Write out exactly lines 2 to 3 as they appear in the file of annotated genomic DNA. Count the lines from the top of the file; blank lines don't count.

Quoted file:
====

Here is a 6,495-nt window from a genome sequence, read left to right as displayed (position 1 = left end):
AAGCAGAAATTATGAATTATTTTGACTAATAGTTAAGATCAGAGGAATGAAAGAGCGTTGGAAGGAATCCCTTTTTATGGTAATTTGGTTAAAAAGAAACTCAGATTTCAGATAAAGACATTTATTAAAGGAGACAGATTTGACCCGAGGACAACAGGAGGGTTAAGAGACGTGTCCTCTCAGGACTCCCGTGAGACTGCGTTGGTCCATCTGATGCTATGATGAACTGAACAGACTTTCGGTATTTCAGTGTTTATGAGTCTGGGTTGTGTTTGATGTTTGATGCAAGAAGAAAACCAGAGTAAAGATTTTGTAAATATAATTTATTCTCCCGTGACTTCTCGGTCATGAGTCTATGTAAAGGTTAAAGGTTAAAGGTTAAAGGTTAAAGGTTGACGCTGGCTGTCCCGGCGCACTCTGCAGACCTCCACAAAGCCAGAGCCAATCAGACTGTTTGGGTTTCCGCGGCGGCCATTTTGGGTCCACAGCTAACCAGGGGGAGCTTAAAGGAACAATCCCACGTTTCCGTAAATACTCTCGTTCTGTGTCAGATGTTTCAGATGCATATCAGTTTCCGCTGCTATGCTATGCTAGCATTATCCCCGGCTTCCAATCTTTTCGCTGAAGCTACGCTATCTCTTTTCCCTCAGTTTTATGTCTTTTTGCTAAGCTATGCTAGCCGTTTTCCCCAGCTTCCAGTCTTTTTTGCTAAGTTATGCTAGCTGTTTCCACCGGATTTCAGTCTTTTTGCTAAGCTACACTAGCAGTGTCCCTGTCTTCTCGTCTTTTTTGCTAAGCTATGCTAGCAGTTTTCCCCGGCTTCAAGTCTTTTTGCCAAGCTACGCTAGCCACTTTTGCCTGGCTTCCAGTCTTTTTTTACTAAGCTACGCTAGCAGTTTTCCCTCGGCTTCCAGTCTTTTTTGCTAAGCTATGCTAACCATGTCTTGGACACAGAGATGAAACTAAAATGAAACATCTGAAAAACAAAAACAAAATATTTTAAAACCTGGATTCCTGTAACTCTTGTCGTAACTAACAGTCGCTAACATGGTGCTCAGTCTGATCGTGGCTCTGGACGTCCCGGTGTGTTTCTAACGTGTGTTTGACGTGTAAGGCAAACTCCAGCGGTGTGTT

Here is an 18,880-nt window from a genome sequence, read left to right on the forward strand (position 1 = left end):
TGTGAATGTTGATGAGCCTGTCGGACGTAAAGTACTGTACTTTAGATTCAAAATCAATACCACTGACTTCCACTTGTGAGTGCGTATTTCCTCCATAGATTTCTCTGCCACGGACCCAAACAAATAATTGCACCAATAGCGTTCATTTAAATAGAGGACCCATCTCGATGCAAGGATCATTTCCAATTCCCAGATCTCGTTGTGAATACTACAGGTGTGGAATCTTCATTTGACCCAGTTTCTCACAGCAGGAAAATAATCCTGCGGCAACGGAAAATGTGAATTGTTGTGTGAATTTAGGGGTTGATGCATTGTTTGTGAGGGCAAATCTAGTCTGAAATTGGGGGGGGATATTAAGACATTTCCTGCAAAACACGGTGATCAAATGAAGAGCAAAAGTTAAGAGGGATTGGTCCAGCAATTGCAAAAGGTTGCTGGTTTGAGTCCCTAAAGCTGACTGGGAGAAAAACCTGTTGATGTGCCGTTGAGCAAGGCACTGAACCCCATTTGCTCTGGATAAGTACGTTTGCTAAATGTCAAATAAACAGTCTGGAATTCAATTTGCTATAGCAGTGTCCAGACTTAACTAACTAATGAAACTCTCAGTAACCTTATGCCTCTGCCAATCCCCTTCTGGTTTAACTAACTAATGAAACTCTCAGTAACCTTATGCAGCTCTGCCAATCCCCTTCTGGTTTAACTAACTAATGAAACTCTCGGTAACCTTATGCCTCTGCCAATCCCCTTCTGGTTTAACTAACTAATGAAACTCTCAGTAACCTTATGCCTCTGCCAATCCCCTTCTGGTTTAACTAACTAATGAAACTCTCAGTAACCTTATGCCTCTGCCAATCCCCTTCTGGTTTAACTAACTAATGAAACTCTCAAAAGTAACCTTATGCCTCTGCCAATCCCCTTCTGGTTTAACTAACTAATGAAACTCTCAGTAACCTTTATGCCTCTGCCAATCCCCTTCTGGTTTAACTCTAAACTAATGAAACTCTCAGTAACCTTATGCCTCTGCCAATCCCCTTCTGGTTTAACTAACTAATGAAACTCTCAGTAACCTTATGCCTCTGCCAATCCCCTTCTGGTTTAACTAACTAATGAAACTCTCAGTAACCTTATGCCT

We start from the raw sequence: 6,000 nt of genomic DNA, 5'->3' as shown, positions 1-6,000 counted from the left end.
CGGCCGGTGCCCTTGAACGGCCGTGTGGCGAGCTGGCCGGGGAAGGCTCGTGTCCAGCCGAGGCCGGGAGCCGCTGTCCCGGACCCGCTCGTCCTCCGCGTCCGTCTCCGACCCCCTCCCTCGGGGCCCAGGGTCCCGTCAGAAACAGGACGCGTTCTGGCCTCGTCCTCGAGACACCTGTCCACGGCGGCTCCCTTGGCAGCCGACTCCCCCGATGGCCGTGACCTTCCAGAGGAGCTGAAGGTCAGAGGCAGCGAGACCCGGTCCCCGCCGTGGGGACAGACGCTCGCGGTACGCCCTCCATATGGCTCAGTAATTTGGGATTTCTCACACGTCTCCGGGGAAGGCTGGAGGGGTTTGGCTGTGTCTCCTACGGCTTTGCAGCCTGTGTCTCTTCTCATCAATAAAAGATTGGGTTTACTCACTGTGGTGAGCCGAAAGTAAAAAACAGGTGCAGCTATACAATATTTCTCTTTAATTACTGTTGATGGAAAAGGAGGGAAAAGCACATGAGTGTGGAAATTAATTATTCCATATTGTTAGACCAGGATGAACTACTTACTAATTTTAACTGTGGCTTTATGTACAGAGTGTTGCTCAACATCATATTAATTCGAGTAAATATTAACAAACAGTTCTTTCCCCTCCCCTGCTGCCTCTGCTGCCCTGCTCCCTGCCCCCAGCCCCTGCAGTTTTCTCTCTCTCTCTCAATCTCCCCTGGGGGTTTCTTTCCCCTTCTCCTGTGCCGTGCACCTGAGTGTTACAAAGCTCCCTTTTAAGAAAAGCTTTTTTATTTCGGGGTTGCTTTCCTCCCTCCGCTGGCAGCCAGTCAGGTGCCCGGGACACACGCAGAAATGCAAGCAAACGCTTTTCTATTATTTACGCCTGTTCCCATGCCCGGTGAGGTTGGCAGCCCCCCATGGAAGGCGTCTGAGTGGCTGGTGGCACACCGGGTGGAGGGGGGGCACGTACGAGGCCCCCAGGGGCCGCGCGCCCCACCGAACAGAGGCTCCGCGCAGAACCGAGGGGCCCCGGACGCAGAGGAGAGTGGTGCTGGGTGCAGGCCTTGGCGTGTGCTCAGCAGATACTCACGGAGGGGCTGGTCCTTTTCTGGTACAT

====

AAGCAGAAATTATGAATTATTTTGACTAATAGTTAAGATCAGAGGAATGAAAGAGCGTTGGAAGGAATCCCTTTTTATGGTAATTTGGTTAAAAAGAAACTCAGATTTCAGATAAAGACATTTATTAAAGGAGACAGATTTGACCCGAGGACAACAGGAGGGTTAAGAGACGTGTCCTCTCAGGACTCCCGTGAGACTGCGTTGGTCCATCTGATGCTATGATGAACTGAACAGACTTTCGGTATTTCAGTGTTTATGAGTCTGGGTTGTGTTTGATGTTTGATGCAAGAAGAAAACCAGAGTAAAGATTTTGTAAATATAATTTATTCTCCCGTGACTTCTCGGTCATGAGTCTATGTAAAGGTTAAAGGTTAAAGGTTAAAGGTTAAAGGTTGACGCTGGCTGTCCCGGCGCACTCTGCAGACCTCCACAAAGCCAGAGCCAATCAGACTGTTTGGGTTTCCGCGGCGGCCATTTTGGGTCCACAGCTAACCAGGGGGAGCTTAAAGGAACAATCCCACGTTTCCGTAAATACTCTCGTTCTGTGTCAGATGTTTCAGATGCATATCAGTTTCCGCTGCTATGCTATGCTAGCATTATCCCCGGCTTCCAATCTTTTCGCTGAAGCTACGCTATCTCTTTTCCCTCAGTTTTATGTCTTTTTGCTAAGCTATGCTAGCCGTTTTCCCCAGCTTCCAGTCTTTTTTGCTAAGTTATGCTAGCTGTTTCCACCGGATTTCAGTCTTTTTGCTAAGCTACACTAGCAGTGTCCCTGTCTTCTCGTCTTTTTTGCTAAGCTATGCTAGCAGTTTTCCCCGGCTTCAAGTCTTTTTGCCAAGCTACGCTAGCCACTTTTGCCTGGCTTCCAGTCTTTTTTTACTAAGCTACGCTAGCAGTTTTCCCTCGGCTTCCAGTCTTTTTTGCTAAGCTATGCTAACCATGTCTTGGACACAGAGATGAAACTAAAATGAAACATCTGAAAAACAAAAACAAAATATTTTAAAACCTGGATTCCTGTAACTCTTGTCGTAACTAACAGTCGCTAACATGGTGCTCAGTCTGATCGTGGCTCTGGACGTCCCGGTGTGTTTCTAACGTGTGTTTGACGTGTAAGGCAAACTCCAGCGGTGTGTT

Here is an 18,880-nt window from a genome sequence, read left to right on the forward strand (position 1 = left end):